Palm Beach County Fire-Rescue and the Wellington substation of the Palm Beach County Sheriff’s Office gave annual reports on their departments’ status at the Wellington Village Council meeting Tuesday.
The PBSO District 8 commander, Capt. Rolando Silva, said there was a small increase in crimes against persons, with robberies going from nine to 17 in fiscal year 2016.
“Most of those cases involved juveniles on juveniles” Silva said. “Out of those cases, we made nine or 10 arrests, so we cleared out a majority of those cases with arrests.”
He said there was one homicide in Wellington, which is still under investigation, but it did not originate in the village or involve a village resident.
“Unfortunately, the victim was dropped off along Flying Cow Road, and we get credited with that homicide,” Silva said.
Shootings were up from two to three, all of which were non-fatal, he added.
The total crimes against persons was up slightly, from 461 in 2015 to 471 in 2016.
Crimes against property went down from 1,724 in 2015 to 1,422 in 2016.
“Residential [property crimes] are down slightly, and vehicle burglaries are down significantly, from 335 to 253 cases,” he said.
The office enacted Operation Vigilance in 2015 in response to an increase in vehicle burglaries, which he said appeared to have been effective.
“We’ll continue to address situations and increases in crime with action plans like that,” Silva said.
Traffic crashes and hit-and-runs were up slightly, with many happening during the equestrian season from December to March, he said.
“They correlate with the season and the seasonal traffic,” he said.
The department recently enacted Operation Bump, named after a polo term, to reduce the number of crashes.
“We implemented some strategies, including using our message board sign to put out in different areas, reminding people to put those phones down, not to text and drive,” Silva said. “We see that being one of the main factors out of the crashes we are experiencing. We put decoy cars out at specific locations to slow drivers down and remind them that we are out there, and we also use unmarked cars to do traffic enforcement to go along with those decoy cars.”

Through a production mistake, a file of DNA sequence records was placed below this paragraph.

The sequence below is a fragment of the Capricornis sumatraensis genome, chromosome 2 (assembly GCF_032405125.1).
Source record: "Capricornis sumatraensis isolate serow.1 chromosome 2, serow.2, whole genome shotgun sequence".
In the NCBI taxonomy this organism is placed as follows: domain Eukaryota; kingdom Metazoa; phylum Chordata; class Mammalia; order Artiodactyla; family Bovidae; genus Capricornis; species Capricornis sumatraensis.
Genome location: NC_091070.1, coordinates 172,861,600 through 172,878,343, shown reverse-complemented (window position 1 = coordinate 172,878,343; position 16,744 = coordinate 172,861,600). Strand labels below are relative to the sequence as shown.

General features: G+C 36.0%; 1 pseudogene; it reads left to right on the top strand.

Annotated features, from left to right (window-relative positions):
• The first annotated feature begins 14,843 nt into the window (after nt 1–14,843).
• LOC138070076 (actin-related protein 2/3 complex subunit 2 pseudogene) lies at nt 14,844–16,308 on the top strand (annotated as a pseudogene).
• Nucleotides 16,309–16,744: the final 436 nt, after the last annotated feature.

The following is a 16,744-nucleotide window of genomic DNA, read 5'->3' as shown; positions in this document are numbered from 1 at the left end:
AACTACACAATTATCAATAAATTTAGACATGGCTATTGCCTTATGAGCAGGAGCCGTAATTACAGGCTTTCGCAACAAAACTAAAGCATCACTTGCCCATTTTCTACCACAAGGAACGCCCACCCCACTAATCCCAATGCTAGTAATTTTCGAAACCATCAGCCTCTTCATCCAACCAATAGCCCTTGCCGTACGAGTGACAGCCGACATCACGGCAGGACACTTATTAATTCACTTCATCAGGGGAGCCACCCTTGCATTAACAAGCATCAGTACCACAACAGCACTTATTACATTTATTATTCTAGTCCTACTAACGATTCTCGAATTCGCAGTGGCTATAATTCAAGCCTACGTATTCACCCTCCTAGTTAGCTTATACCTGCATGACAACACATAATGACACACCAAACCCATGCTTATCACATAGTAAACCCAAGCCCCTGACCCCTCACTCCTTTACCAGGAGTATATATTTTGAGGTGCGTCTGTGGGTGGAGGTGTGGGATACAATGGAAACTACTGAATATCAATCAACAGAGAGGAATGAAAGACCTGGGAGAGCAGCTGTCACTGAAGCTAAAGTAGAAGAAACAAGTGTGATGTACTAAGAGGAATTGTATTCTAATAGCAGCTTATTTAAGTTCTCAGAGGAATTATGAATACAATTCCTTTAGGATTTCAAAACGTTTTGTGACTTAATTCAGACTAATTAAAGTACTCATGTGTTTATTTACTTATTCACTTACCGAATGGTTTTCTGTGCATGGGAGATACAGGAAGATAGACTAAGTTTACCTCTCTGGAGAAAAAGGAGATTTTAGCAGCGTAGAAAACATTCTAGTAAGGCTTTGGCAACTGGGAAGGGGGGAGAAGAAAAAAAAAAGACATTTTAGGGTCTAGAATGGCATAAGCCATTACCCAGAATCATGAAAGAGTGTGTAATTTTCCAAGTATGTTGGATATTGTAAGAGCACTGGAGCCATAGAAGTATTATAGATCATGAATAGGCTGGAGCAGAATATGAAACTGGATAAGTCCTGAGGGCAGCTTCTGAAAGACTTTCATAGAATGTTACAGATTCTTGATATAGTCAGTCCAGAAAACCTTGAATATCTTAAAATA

The PBSO also has two additional commercial enforcement deputies that Silva said are doing a fantastic job.
“Our aim is to reduce our traffic crash rate. The crash rate is the number of crashes per 100 residents,” he said. “We want to get that number down to 2.2. That’s a pretty lofty goal. Right now we’re hovering around three, and during Operation Bump we were able to reduce it, vis-à-vis 2015, down to 2.92, or 148 less incidents than the year before. That’s an 11.6 percent reduction so far.”
Traffic citations, warnings and traffic stops were down from 2015.
“One thing I tell the guys is we want to emphasize quality, not quantity,” Silva said. “We use traffic enforcement to do a couple of things. We want to bring people in compliance and reduce traffic crashes, but it’s also a segue into crime fighting, so we pull people over, and sometimes they’re involved in some pretty serious things, and that leads into more things. So, if we are pulling people over who are involved in some type of violation, we don’t necessarily need to write them a citation. If they have a good attitude, and it’s just a minor offense, we can probably educate them and bring them along with just a warning.”
PBCFR Battalion Chief Michael Arena said emergency responses numbered 4,858 for fiscal year 2016 in Wellington, and 72 percent were medical calls, followed by vehicle accidents, which he said are among the department’s most serious calls because they frequently involve injuries.
Arena said the department constantly trains in extraction techniques to remove victims from vehicles that are damaged.
“The total amount of calls has been going up in small amounts, with a pretty large jump for fiscal year 2016,” he said, from 4,646 the year before. “Most of that is attributed to population density and all the construction going on, with more vehicles on the road.”
Response times also went up by 7 seconds from 6:33 in 2015 to 6:40 in 2016, which he said was still a good response time.
“We’re constantly working on improving that,” he said. “That’s probably one of our biggest priorities.”
Structure fires do not happen very often in Wellington, but the department responds with enough staff and equipment to effectively mitigate them.
“We’re fortunate that we have a large system, so we’re always able to get the help we need when one of these calls exist,” he said.
Arena also introduced District Chief Bill Rowley, who will be replacing him upon his retirement in June.